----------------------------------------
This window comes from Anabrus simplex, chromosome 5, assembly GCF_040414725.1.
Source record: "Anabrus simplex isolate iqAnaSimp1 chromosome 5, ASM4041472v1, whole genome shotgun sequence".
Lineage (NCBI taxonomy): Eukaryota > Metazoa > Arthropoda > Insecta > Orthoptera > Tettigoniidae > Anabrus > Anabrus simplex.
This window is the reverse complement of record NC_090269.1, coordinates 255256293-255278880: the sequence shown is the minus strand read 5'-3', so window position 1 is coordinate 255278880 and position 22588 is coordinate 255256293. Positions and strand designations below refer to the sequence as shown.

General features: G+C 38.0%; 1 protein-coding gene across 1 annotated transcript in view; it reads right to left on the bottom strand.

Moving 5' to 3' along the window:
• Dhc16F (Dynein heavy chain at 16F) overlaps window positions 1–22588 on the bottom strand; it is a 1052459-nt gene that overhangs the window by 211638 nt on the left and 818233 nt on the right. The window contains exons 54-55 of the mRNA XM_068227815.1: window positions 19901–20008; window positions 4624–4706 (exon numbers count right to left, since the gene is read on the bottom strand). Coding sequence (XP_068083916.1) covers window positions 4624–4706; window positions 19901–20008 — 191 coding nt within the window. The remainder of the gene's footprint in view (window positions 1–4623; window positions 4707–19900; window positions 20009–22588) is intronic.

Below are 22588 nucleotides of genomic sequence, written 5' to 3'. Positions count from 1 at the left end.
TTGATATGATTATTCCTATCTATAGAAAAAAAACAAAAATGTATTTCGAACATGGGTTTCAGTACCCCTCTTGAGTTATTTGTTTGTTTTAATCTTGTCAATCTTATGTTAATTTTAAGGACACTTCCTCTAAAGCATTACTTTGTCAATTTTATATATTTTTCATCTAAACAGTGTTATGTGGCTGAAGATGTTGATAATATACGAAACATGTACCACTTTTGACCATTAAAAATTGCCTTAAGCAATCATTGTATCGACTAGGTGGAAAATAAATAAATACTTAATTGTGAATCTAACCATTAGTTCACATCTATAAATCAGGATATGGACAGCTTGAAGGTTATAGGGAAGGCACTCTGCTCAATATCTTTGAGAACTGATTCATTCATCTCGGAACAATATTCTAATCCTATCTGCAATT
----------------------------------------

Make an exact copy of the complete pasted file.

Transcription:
This window comes from Anabrus simplex, chromosome 5, assembly GCF_040414725.1.
Source record: "Anabrus simplex isolate iqAnaSimp1 chromosome 5, ASM4041472v1, whole genome shotgun sequence".
Lineage (NCBI taxonomy): Eukaryota > Metazoa > Arthropoda > Insecta > Orthoptera > Tettigoniidae > Anabrus > Anabrus simplex.
This window is the reverse complement of record NC_090269.1, coordinates 255256293-255278880: the sequence shown is the minus strand read 5'-3', so window position 1 is coordinate 255278880 and position 22588 is coordinate 255256293. Positions and strand designations below refer to the sequence as shown.

General features: G+C 38.0%; 1 protein-coding gene across 1 annotated transcript in view; it reads right to left on the bottom strand.

Moving 5' to 3' along the window:
• Dhc16F (Dynein heavy chain at 16F) overlaps window positions 1–22588 on the bottom strand; it is a 1052459-nt gene that overhangs the window by 211638 nt on the left and 818233 nt on the right. The window contains exons 54-55 of the mRNA XM_068227815.1: window positions 19901–20008; window positions 4624–4706 (exon numbers count right to left, since the gene is read on the bottom strand). Coding sequence (XP_068083916.1) covers window positions 4624–4706; window positions 19901–20008 — 191 coding nt within the window. The remainder of the gene's footprint in view (window positions 1–4623; window positions 4707–19900; window positions 20009–22588) is intronic.

Below are 22588 nucleotides of genomic sequence, written 5' to 3'. Positions count from 1 at the left end.
TTGATATGATTATTCCTATCTATAGAAAAAAAACAAAAATGTATTTCGAACATGGGTTTCAGTACCCCTCTTGAGTTATTTGTTTGTTTTAATCTTGTCAATCTTATGTTAATTTTAAGGACACTTCCTCTAAAGCATTACTTTGTCAATTTTATATATTTTTCATCTAAACAGTGTTATGTGGCTGAAGATGTTGATAATATACGAAACATGTACCACTTTTGACCATTAAAAATTGCCTTAAGCAATCATTGTATCGACTAGGTGGAAAATAAATAAATACTTAATTGTGAATCTAACCATTAGTTCACATCTATAAATCAGGATATGGACAGCTTGAAGGTTATAGGGAAGGCACTCTGCTCAATATCTTTGAGAACTGATTCATTCATCTCGGAACAATATTCTAATCCTATCTGCAATT